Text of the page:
Erscheinungsdatum: 07/2010, Medium: Taschenbuch, Einband: Kartoniert / Broschiert, Titel: CFD Simulation of Internal Combustion Engines, Titelzusatz: Study of mixture formation process in GDI engines, Autor: Vaidya, Abhijeet, Verlag: LAP Lambert Acad. Publ., Sprache: Englisch, Rubrik: Technik // Sonstiges, Seiten: 276, Informationen: Paperback, Gewicht: 421 gr, Verkäufer: averdo
Stringent emission regulations aim to restrict soot emissions by particle mass and particle number in the transport sector. Whilst the concept of direct-injection gasoline (GDI) engines is very promising with respect to efficiency, complying with the legislative soot emission limits is challenging for GDI-engines. A sufficient reduction of soot emissions in GDI engines requires a detailed understanding and accurate modeling of soot formation processes of gasoline fuels in engines. This study provides fundamental investigations of the soot formation process of common gasoline surrogate components.Soot volume fraction profiles in laminar counterflow flames burning ethylene, n-heptane, iso-octane, and toluene were determined experimentally for a wide range of flame conditions. Simulations of these flames reveal that applied models are capable of predicting the soot volume fraction with remarkable accuracy for ethylene. For the gasoline surrogate components, however, the overall soot volume fractions are overpredicted. Reaction pathway analysis suggests that, in these flames, more soot precursors are formed via the reaction pathways involving fuel pyrolysis products.Furthermore, flame structure, local gas temperature, local soot volume fraction, and primary soot particle diameter were simultaneously detected by means of optical diagnostics in turbulent toluene flames. Joint statistics of flame and soot properties indicate that, due to differential diffusion of soot, high soot concentrations are present at conditions of low temperatures and low OH concentrations. In the soot oxidation region, the presence of large particles suggest that the oxidation is not sufficiently fast to burn soot completely.
Progressive reductions in vehicle emission requirements have forced the automotive industry to invest in research and development of alternative control strategies. Continual control action exerted by a dedicated electronic control unit ensures that best performance in terms of pollutant emissions and power density is married with driveability and diagnostics. Gasoline direct injection (GDI) engine technology is a way to attain these goals.This brief describes the functioning of a GDI engine equipped with a common rail (CR) system, and the devices necessary to run test-bench experiments in detail. The text should prove instructive to researchers in engine control and students are recommended to this brief as their first approach to this technology. Later chapters of the brief relate an innovative strategy designed to assist with the engine management system, injection pressure regulation for fuel pressure stabilization in the CR fuel line is proposed and validated by experiment. The resulting control scheme is composed of a feedback integral action and a static model-based feed-forward action, the gains of which are scheduled as a function of fundamental plant parameters. The tuning of closed-loop performance is supported by an analysis of the phase-margin and the sensitivity function. Experimental results confirm the effectiveness of the control algorithm in regulating the mean-value rail pressure independently from engine working conditions (engine speed and time of injection) with limited design effort.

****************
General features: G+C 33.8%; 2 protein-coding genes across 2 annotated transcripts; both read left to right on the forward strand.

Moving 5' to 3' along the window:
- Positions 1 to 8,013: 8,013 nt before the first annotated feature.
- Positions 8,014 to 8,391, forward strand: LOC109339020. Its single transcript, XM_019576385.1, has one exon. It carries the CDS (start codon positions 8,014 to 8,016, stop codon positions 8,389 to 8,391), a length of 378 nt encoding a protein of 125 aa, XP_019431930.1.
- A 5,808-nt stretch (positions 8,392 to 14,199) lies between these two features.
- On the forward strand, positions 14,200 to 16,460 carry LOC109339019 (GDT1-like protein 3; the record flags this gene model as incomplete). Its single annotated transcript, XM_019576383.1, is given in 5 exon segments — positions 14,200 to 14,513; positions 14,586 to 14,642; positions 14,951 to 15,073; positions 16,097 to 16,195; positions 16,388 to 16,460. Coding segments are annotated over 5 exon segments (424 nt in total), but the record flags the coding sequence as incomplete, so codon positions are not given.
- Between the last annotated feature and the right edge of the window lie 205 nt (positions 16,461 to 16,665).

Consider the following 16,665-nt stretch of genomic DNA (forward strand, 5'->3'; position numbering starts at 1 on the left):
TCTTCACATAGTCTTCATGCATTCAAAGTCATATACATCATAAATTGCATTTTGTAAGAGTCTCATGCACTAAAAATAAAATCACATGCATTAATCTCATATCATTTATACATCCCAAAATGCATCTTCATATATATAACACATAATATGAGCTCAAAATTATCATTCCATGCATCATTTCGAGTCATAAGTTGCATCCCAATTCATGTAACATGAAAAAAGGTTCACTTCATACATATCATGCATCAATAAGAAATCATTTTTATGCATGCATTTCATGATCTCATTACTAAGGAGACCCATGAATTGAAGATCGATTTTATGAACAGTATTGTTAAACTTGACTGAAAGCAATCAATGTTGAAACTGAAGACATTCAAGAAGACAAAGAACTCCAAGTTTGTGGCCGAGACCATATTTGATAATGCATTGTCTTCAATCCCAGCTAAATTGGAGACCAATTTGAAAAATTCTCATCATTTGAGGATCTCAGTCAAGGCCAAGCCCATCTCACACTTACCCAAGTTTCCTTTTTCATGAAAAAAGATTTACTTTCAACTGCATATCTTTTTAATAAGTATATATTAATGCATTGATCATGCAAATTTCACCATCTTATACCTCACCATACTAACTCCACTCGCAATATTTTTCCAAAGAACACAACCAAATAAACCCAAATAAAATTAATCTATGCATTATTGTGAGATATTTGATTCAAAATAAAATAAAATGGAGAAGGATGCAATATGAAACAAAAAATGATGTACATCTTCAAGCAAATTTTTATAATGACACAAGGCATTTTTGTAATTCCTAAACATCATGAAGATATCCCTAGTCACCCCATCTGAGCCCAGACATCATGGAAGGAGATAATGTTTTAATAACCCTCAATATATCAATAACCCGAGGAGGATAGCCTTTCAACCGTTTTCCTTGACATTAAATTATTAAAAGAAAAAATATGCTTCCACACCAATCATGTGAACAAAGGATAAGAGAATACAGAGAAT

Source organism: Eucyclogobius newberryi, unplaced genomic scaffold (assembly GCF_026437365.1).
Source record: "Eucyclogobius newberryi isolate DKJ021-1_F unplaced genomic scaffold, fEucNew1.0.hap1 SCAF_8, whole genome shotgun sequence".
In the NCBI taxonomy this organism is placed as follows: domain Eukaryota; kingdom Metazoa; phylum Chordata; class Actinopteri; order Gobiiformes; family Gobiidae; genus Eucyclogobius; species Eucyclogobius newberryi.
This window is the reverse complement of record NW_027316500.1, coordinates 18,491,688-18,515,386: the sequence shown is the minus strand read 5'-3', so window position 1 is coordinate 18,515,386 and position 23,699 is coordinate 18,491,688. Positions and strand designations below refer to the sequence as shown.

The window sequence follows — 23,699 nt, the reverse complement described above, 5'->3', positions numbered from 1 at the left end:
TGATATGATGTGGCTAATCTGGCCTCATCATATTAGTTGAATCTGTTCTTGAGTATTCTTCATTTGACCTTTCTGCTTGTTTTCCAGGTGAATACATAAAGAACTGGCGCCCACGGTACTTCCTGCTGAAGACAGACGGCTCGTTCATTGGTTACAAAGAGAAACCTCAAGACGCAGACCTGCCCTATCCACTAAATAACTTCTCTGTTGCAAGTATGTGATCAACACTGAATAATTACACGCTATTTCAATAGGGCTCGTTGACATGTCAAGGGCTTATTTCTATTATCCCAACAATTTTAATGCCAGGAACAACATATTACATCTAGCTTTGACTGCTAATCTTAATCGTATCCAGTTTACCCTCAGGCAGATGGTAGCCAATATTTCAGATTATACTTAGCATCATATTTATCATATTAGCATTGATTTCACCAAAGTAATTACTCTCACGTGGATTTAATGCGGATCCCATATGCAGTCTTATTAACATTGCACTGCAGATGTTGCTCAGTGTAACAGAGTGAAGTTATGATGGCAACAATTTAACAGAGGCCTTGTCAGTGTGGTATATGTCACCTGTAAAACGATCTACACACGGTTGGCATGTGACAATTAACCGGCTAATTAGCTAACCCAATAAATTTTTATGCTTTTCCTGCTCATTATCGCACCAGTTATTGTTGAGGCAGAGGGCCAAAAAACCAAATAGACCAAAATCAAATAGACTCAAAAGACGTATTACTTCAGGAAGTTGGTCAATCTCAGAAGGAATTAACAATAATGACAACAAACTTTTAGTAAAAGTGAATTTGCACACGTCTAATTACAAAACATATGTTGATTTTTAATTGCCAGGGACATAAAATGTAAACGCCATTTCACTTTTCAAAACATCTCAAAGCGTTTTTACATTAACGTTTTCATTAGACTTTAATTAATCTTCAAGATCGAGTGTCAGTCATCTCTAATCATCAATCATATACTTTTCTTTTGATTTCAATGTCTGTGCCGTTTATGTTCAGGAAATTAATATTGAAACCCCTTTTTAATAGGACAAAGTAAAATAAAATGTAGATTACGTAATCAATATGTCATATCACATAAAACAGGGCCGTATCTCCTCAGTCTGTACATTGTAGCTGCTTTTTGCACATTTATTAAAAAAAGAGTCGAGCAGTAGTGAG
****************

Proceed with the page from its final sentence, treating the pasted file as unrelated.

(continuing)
The Direct-Injection (DI) combined with downsizing, variable valve timing and turbocharging promises a strong reduction of fuel consumption for Spark-Ignition (SI) engines. The advantages of DI have been widely demonstrated in terms of fuel economy, transient response, air-to-fuel ratio (AFR) control and reduced emissions. The control of fuel spray and air-fuel mixture formation is fundamental for fully taking advantages of DI in SI engines. This work investigates the influence of injection parameters on air/fuel mixture and combustion processes in a DISI engine. In the first part the main fuel spray parameters were investigated: Particle Image Velocimetry allowed to characterize the spray velocity field while Phase Doppler Anemometry was applied for droplets size and velocity measurements. An innovative X-ray tomography technique allowed to investigate the inner structure of the fuel spray in the region immediately downstream of the nozzle. Finally, the effect of the injection duration and phasing on the combustion process and pollutant emissions formation was studied in a GDI optically accessible engine, through UV-visible imaging and spectroscopy.